Follistatin-like protein 1 is elevated in systemic autoimmune diseases and correlated with disease activity in patients with rheumatoid arthritis
- Equal contributors
1 State Key Laboratory of Genetic Engineering, Institute of Genetics, School of Life Sciences, Fudan University, 220 Handan Road, Shanghai, 200433, People's Republic of China
2 Department of Orthopaedics, the Affiliated Hospital of Nanjing Medical University, Changzhou second People's Hospital, 29 Xinglong Alley, Changzhou, 213003, People's Republic of China
3 Department of Rheumatology, Shanghai First People's Hospital Affiliated to Shanghai Jiaotong University, 85 Wujin Road, Shanghai, 200080, People's Republic of China
4 Department of Rheumatology and Immunology, The Third Affiliated Hospital, Suzhou University, Changzhou first People's Hospital, 185 Juqian Street, Changzhou, 213003, People's Republic of China
5 Department of Rheumatology, the Second Hospital, Shanxi Medical University, 382 Wuyi Road, Taiyuan, 030001, People's Republic of China
6 Department of Gastroenterology, Shanghai First People's Hospital Affiliated to Shanghai Jiaotong University, 85 Wujin Road, Shanghai, 200080, People's Republic of China
7 Department of Respiratory Medicine, Shanghai First People's Hospital Affiliated to Shanghai Jiaotong University, 85 Wujin Road, Shanghai, 200080, People's Republic of China
8 Clinical laboratory, the Affiliated Hospital of Nanjing Medical University, Changzhou Second People's Hospital, 29 Xinglong Alley, Changzhou, 213003, People's Republic of China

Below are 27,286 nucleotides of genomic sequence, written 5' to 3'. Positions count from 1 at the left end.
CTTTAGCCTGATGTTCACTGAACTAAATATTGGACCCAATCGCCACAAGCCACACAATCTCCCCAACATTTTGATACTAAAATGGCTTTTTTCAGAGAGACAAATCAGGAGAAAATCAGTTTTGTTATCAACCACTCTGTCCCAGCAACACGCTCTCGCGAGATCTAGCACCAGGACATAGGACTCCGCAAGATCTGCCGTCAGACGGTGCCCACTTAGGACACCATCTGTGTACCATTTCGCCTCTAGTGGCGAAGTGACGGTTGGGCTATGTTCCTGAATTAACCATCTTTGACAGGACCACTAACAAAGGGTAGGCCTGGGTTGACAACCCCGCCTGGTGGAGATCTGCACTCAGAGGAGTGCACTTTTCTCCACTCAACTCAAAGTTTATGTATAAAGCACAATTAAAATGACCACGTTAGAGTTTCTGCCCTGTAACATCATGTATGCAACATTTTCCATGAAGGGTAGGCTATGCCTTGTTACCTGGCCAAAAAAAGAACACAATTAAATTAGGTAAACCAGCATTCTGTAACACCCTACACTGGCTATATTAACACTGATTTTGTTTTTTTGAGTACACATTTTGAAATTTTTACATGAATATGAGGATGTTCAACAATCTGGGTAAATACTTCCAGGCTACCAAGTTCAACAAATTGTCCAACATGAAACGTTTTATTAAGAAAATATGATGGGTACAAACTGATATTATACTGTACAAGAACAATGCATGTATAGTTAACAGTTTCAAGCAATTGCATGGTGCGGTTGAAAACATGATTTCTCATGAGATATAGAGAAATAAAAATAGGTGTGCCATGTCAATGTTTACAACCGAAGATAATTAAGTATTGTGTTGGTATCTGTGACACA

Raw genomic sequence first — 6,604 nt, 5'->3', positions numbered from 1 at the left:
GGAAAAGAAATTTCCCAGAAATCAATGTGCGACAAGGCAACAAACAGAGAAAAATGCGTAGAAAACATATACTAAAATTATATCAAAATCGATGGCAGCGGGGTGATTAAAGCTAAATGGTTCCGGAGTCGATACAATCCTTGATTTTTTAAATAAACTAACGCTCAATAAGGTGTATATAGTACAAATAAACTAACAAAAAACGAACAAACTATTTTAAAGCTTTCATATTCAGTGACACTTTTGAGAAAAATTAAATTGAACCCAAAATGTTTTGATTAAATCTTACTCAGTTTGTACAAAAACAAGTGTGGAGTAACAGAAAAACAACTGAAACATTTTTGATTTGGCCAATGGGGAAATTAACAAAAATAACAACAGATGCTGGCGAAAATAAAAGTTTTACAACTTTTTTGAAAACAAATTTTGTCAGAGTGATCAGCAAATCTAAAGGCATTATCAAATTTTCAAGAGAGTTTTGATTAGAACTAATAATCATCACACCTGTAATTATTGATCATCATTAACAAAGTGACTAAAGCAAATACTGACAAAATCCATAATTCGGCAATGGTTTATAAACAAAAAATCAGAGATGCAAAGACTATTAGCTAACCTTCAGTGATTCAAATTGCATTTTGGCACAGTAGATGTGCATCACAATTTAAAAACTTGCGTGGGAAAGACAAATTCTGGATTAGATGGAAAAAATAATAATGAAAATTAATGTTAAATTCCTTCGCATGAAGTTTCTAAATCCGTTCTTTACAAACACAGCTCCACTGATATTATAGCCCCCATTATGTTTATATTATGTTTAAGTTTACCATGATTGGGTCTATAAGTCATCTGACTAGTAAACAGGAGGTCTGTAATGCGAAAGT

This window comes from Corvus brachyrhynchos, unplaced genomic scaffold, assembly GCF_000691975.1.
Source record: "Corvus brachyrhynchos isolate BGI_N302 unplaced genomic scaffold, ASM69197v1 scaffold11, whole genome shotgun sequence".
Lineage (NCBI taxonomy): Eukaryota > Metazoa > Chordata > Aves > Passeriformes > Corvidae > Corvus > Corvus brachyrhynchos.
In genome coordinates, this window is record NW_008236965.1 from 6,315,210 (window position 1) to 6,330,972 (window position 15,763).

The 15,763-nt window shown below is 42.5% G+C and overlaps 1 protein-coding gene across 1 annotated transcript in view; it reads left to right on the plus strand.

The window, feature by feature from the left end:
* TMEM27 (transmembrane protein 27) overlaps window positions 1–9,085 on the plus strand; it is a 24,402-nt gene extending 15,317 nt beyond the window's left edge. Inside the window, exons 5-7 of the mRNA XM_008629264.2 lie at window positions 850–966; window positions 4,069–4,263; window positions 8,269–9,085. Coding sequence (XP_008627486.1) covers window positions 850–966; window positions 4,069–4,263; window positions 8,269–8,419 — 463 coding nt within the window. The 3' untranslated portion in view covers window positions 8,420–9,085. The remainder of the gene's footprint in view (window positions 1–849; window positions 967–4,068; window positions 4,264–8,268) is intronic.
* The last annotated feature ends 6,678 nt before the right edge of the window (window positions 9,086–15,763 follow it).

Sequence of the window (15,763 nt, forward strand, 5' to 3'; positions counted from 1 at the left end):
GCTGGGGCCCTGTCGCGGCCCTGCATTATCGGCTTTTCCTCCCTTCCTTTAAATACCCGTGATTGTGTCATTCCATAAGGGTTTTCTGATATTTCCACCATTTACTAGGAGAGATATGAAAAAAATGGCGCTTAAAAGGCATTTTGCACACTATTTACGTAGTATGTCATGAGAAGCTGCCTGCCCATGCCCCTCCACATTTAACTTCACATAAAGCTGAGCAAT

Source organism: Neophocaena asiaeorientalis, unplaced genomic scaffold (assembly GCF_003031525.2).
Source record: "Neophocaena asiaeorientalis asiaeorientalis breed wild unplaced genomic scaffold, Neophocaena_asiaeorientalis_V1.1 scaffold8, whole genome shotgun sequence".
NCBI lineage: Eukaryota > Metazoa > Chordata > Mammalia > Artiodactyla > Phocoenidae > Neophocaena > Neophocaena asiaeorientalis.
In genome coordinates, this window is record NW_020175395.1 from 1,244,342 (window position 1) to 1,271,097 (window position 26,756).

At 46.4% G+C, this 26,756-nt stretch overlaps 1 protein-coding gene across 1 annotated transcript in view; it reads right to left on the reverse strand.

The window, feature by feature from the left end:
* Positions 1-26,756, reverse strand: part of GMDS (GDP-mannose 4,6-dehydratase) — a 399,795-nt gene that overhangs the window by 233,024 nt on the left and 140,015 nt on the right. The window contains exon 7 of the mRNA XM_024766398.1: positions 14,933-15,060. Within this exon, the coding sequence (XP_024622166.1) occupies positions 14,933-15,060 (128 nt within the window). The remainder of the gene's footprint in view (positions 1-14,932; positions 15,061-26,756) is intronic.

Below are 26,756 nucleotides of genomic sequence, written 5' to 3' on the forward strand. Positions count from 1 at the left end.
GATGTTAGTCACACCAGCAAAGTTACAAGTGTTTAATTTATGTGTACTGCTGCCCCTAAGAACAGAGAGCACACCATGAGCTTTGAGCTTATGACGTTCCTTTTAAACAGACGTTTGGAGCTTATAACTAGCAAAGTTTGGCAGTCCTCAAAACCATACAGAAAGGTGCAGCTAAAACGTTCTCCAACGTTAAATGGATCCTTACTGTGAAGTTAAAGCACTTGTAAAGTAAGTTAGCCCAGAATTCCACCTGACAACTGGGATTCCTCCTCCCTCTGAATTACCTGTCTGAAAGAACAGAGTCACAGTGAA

Arthritis Research & Therapy 2011, 13:R17 doi:10.1186/ar3241Published: 8 February 2011
Follistatin-like protein 1 (FSTL1) is a proinflammation mediator implicated in arthritis in rodent animal models. The present study is aimed at assessing FSTL1 levels in systemic autoimmune diseases and correlating them with disease activity in patients with rheumatoid arthritis (RA).
Serum FSTL1 levels from 487 patients with systemic autoimmune diseases and 69 healthy individuals were measured by enzyme-linked immunosorbent assay (ELISA). FSTL1 expression in synovial fluid (SF) and synovial tissues (STs) was determined by ELISA, immunohistochemistry, real-time polymerase chain reaction (RT-PCR) and western blot analysis in RA patients and trauma controls. FSTL1 levels in fibroblast-like synoviocytes (FLSs) from RA patients were determined by real-time PCR and western blot analysis.
Serum FSTL1 levels were significantly elevated in patients with RA, ulcerative colitis, systemic lupus erythematosus, Sjögren's syndrome (SS), systemic sclerosis and polymyositis/dermatomyositis. Serum FSTL1 levels in the RA and secondary SS patients were substantially higher than those in other patients. Serum FSTL1 levels were increased in early RA, rheumatoid factor (RF)- and anti-cyclic citrullinated peptide antibody (ACPA)-negative patients compared to healthy controls. Moreover, serum FSTL1 concentrations were significantly higher in long-standing RA patients than in early RA patients and in the RF- and ACPA-positive RA patients than in RF- and ACPA-negative RA patients. Elevated FSTL1 levels in the STs and SF of RA patients were also observed. FSTL1 levels in serum were markedly higher than those in SF in RA patients. The strongest FSTL1 staining was detected in the cytoplasm of synovial and capillary endothelial cells from RA synovium. Furthermore, FSTL1 was induced in FLSs by inflammatory mediators. Importantly, serum FSTL1 levels were correlated with several important biologic and clinical markers of disease activity, including erythrocyte sedimentation rate, C-reactive protein, RF, ACPA, swollen joint count, patient global visual analogue scale score and Disease Activity Score 28 in the adult RA patient population. Notably, serum FSTL1 levels were significantly diminished following successful treatment and clinical improvement.
Elevated FSTL1 levels reflect not only joint diseases but also inflammation and tissue degradation in systemic autoimmune diseases. Serum FSTL1 levels may thus serve as a serological inflammatory marker of disease activity in RA patients.